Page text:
Tongan scientist, Dr. Afa K. Palu, PhD | “Modern science illuminates the intelligence of our ancestors”
Dr. Afa Palu shares some highlights of his educational and scientific work: his leading research on Pacific Islander U.S. high school dropouts, the creation of an education radio talk show and his extensive research on the health benefits of the noni (Morinda citrifolia L.), a plant native to the Pacific and elsewhere. He hopes to see more Pacific Islander students embracing the academic challenge of pursuing college and recognizing the multitude of pathways to higher education.
Tell us about your research on Pacific Islander U.S. high school dropouts.
Research on high school dropouts is near and dear to my heart, and my interest in this topic dates back to my childhood. I grew up with a father who was an elementary school dropout. Unfortunately, when he grew up, family members told him he wasn’t smart enough to go to high school, and that directly impacted the type of professional opportunities available to him.
I had so much respect for my dad who worked extremely hard in the cement and copra businesses. He would leave Sunday at midnight and come back home Saturday at night from work, because we’re not allowed to work on Sundays in Tonga. My mother would often send me to take hot food to him, and whenever I’d see him, it would break my heart to see him covered in cement. I’ll always remember his wise words of advice, and that was to go to school, because he did not want me to struggle in a similar industry. He wanted me to pursue my dreams.
Years later when the opportunity arose, I decided to look up statistics on Pacific Islander high school dropouts and was disappointed to find only 2 studies. I decided to take it upon myself to research the state of Pacific Islander high school dropout rates in the U.S. and came up with a series of strategies to help students pursue college.
Thanks to your research, you now have a framework to help guide Pacific Islander youth out of the cycle of dropping out of high school. Tell us about your education-focused radio talk show.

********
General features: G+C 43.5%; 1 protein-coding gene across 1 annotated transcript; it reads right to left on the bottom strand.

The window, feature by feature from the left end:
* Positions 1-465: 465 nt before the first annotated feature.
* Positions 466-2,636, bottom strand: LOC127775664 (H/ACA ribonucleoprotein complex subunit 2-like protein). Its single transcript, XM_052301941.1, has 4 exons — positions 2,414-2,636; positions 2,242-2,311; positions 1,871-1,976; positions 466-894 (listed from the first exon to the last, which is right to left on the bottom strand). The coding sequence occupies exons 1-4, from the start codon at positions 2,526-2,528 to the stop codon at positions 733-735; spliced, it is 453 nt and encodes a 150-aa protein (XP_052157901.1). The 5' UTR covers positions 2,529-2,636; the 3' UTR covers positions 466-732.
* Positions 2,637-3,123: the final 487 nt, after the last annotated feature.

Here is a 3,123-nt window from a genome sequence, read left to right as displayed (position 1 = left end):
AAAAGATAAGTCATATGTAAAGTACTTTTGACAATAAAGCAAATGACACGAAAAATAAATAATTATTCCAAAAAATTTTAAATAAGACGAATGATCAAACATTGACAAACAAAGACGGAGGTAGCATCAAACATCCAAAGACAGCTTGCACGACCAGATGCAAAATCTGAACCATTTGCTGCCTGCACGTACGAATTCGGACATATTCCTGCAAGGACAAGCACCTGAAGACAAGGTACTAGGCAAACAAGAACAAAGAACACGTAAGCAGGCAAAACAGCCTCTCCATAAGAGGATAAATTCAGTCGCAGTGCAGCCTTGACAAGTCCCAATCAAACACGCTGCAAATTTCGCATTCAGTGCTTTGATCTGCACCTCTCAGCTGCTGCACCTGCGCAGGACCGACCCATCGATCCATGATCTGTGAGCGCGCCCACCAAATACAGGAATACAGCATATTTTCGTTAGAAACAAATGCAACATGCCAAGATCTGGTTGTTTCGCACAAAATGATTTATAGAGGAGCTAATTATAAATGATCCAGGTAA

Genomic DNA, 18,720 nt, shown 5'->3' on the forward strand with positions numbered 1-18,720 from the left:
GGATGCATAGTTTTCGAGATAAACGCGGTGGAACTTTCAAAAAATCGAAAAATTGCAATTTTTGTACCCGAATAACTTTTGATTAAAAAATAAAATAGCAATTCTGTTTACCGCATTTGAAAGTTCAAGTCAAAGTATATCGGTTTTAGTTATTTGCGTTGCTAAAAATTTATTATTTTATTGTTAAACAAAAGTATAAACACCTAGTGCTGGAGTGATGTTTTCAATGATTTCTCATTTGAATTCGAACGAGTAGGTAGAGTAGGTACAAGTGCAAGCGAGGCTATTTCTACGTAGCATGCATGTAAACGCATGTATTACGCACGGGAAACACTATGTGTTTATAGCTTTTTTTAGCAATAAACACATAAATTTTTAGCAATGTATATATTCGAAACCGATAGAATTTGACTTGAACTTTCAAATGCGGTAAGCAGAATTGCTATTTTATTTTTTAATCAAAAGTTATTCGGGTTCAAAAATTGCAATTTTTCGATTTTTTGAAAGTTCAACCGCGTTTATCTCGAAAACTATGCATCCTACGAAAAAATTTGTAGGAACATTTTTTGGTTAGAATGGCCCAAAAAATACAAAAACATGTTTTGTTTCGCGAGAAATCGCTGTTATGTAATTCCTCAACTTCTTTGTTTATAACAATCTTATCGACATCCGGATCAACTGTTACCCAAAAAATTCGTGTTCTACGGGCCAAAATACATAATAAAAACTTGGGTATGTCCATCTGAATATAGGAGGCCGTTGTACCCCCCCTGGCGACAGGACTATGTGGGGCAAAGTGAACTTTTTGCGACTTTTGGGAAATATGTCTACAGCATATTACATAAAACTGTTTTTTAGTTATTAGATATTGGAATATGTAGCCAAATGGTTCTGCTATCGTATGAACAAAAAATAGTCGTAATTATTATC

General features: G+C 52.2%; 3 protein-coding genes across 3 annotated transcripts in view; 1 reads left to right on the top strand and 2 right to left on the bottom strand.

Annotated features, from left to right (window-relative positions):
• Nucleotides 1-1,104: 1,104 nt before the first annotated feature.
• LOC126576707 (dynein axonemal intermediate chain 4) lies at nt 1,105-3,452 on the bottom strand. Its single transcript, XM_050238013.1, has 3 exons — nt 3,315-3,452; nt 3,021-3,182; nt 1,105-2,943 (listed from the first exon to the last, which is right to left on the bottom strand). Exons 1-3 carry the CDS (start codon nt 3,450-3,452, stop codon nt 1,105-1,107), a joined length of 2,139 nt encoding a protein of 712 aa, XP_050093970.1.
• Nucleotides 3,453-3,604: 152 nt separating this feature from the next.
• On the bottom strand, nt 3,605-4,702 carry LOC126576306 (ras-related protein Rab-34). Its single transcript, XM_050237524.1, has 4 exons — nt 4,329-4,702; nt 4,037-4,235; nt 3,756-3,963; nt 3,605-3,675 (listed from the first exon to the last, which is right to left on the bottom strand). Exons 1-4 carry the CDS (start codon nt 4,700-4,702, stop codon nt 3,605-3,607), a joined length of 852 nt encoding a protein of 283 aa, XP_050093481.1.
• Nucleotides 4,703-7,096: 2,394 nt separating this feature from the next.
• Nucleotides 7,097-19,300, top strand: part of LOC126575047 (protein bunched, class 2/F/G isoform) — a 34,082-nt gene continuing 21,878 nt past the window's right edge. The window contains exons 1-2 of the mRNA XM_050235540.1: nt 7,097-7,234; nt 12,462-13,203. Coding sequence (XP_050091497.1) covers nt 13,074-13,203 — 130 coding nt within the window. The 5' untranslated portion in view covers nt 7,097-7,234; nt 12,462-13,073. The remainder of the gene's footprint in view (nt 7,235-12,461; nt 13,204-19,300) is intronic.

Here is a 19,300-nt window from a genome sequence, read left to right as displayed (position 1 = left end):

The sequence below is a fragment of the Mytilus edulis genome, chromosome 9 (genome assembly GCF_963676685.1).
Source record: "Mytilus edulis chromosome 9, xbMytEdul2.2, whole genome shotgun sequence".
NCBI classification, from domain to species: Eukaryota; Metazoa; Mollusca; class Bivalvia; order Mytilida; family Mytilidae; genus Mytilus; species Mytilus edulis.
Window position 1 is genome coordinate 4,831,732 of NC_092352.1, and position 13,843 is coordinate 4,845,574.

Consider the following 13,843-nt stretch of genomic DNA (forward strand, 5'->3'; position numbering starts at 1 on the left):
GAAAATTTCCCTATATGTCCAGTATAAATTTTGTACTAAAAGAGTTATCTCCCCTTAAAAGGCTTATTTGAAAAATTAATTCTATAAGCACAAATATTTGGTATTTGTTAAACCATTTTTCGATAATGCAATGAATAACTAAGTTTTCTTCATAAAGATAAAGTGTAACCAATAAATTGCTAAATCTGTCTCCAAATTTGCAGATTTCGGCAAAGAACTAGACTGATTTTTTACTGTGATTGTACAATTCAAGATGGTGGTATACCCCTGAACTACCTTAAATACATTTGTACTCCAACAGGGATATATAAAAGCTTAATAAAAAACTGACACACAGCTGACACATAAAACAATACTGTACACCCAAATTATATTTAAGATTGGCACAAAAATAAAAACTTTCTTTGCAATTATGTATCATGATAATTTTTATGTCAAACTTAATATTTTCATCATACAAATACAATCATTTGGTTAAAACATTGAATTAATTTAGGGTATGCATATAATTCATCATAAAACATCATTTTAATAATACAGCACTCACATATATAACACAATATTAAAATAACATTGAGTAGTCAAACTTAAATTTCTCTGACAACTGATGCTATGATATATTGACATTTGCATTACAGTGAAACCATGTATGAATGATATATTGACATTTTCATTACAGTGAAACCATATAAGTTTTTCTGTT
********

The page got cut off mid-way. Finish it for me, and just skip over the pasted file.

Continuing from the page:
I created an education-focused talk show called Lofa Tala Matangi (Tern Telling Wind) in response to the high school dropout rates in our community, and it airs every Wednesdays from 6-9pm Utah time to about 12-15,000 listeners every week. The goal of this radio show is to share my research findings and highlight the many educational pathways to inspire Pacific Islanders to pursue higher education. We’ve interviewed people like Utah’s Attorney General and the president of Utah Valley University. I’m grateful to say that over my career, through the radio talk show and free 1:1 mentorship, I have helped over 200 plus students get their GED, and even go to D1 schools.
Besides your educational research, you are also a seasoned molecular biologist who has published extensive research on the healing properties of the noni (Morinda citrifolia L.). How has it been utilizing modern science to research the noni, which has has been used for centuries by your ancestors?
I am a descendant of the Tu’i Tonga dynasty and grew up in a family of Tongan traditional healers, where the healing traditions go back to the 1700s. My first experience on earth involved the use of the noni. When I was born, I had difficulty breathing, and the hospital at the time was not set up to deal with those types of complications. My grandmother got a small noni fruit, smashed it, added water to it, and gave me the juice of the noni fruit. The next day, I left the hospital with no breathing problems.
As a kid, my mom would always ask me to collect noni. I never liked the taste or the smell, and I would always complain to my mom. I remember her telling me “one day, you’ll thank me.” Well, she was right!
Years later, I was getting my Master’s in Molecular Biology with a focus on Plant Genetics, when I was presented with an opportunity to join a noni research team. Ever since then, I’ve been conducting research on noni and creating a string of products. My research has allowed me to travel the world all the way to Russia, Japan, here and in the Pacific.
After many years of studying noni, one thing has become clear. Our ancestors used indigenous, traditional ways to discover the medicinal healing properties of the noni, and modern science simply illuminates the intelligence of our ancestors. I am grateful for my Tongan ancestors, and every time I do research, I always sense that they are guiding me and looking over my shoulders to make sure that I am doing it right.